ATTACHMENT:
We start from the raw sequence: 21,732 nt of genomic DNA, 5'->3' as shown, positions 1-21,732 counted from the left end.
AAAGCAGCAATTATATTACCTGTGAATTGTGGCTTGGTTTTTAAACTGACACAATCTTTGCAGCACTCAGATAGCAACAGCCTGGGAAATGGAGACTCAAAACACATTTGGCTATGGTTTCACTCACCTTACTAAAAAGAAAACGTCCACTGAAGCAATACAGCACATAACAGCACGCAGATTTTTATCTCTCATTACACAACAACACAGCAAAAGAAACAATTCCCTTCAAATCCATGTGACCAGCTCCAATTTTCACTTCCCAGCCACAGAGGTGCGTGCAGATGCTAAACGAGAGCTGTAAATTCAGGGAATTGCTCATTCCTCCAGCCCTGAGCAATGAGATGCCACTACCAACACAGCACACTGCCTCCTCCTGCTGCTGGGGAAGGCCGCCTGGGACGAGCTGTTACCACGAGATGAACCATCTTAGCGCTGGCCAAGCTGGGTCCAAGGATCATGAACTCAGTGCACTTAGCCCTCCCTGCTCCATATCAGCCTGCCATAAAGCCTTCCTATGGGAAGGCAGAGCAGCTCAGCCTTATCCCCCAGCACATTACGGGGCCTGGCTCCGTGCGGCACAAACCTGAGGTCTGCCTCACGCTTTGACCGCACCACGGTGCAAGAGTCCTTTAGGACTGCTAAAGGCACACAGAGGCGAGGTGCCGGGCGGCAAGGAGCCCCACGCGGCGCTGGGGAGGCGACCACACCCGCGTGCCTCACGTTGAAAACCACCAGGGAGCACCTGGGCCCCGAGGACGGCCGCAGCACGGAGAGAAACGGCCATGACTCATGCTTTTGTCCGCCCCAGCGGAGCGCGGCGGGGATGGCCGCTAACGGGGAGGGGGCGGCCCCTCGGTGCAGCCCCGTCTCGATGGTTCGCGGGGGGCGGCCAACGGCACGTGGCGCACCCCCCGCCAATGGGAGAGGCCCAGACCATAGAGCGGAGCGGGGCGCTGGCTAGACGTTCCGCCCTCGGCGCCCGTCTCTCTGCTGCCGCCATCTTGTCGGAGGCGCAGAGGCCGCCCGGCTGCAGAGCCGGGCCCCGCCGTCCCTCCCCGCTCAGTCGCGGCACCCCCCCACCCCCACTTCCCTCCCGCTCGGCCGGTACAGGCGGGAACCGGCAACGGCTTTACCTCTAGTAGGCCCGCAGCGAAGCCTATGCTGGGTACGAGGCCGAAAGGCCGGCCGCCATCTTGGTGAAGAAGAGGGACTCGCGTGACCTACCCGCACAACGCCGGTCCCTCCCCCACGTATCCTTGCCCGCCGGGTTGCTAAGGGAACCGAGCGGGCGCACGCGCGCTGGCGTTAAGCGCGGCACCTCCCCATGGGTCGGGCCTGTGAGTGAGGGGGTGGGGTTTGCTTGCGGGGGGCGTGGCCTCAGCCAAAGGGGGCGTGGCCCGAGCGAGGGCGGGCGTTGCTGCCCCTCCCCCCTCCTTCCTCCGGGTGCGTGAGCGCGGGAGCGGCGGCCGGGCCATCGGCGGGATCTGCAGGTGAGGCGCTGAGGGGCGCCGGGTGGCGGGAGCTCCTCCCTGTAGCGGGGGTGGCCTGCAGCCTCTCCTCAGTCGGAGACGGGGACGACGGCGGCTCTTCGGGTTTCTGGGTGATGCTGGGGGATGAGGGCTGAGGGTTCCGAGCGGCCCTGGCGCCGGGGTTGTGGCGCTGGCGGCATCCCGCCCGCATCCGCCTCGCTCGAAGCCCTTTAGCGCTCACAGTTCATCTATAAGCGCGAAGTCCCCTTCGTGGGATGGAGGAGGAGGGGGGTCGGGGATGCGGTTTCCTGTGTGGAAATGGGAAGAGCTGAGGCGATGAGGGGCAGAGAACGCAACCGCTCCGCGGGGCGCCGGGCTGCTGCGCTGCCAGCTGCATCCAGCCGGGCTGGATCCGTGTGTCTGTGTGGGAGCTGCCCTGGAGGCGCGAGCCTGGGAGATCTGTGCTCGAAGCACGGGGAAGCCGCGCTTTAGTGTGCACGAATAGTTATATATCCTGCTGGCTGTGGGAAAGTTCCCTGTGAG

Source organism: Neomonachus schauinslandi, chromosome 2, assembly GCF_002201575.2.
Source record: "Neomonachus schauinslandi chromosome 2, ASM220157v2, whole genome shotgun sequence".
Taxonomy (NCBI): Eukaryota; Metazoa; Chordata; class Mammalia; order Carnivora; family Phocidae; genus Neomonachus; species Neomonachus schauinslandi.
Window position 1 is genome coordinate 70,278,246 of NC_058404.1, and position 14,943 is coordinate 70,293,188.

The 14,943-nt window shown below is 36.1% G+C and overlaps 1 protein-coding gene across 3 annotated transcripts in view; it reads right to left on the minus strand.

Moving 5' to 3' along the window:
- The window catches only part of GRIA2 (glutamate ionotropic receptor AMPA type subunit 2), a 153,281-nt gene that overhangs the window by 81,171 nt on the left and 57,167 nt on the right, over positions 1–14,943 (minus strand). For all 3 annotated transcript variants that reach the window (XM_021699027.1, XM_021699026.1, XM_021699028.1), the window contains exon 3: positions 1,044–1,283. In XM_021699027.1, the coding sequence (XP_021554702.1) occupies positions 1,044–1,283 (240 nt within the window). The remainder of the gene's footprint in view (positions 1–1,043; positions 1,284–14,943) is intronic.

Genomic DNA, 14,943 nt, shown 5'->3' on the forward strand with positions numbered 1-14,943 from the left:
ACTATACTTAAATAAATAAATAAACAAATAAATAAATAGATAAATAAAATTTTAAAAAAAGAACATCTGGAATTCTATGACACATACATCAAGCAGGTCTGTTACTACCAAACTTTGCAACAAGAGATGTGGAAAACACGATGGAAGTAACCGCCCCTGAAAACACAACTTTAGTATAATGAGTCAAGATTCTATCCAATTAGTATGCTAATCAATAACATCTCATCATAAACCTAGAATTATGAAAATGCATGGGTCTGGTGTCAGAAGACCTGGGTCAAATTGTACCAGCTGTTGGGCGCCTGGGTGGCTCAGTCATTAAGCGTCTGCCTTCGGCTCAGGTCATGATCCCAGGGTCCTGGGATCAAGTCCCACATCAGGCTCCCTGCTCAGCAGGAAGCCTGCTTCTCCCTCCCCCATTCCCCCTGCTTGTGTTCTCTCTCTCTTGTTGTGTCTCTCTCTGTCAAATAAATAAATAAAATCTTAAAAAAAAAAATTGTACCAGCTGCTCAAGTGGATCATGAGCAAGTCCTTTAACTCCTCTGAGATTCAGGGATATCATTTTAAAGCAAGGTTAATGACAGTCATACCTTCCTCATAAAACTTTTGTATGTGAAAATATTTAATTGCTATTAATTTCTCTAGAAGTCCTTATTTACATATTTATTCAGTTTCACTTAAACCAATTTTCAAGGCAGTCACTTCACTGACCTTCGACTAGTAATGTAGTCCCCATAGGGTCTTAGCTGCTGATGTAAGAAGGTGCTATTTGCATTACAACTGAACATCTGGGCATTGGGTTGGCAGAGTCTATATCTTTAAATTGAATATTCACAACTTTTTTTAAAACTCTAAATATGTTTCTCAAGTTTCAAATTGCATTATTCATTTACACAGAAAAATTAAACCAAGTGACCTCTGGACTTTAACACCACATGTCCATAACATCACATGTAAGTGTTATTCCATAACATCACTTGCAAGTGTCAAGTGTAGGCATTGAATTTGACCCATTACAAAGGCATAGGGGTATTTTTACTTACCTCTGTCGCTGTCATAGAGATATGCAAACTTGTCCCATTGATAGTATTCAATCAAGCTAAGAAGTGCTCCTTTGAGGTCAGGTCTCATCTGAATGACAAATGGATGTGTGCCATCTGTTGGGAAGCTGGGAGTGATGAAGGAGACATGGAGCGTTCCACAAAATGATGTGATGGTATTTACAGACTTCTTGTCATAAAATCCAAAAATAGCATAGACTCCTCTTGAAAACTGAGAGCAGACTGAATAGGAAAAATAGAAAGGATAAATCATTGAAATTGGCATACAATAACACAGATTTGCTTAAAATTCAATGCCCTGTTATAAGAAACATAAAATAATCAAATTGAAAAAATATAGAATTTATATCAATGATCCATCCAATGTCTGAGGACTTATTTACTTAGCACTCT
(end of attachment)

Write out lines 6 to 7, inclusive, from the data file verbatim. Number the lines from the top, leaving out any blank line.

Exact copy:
Window position 1 is genome coordinate 70,278,246 of NC_058404.1, and position 14,943 is coordinate 70,293,188.

The 14,943-nt window shown below is 36.1% G+C and overlaps 1 protein-coding gene across 3 annotated transcripts in view; it reads right to left on the minus strand.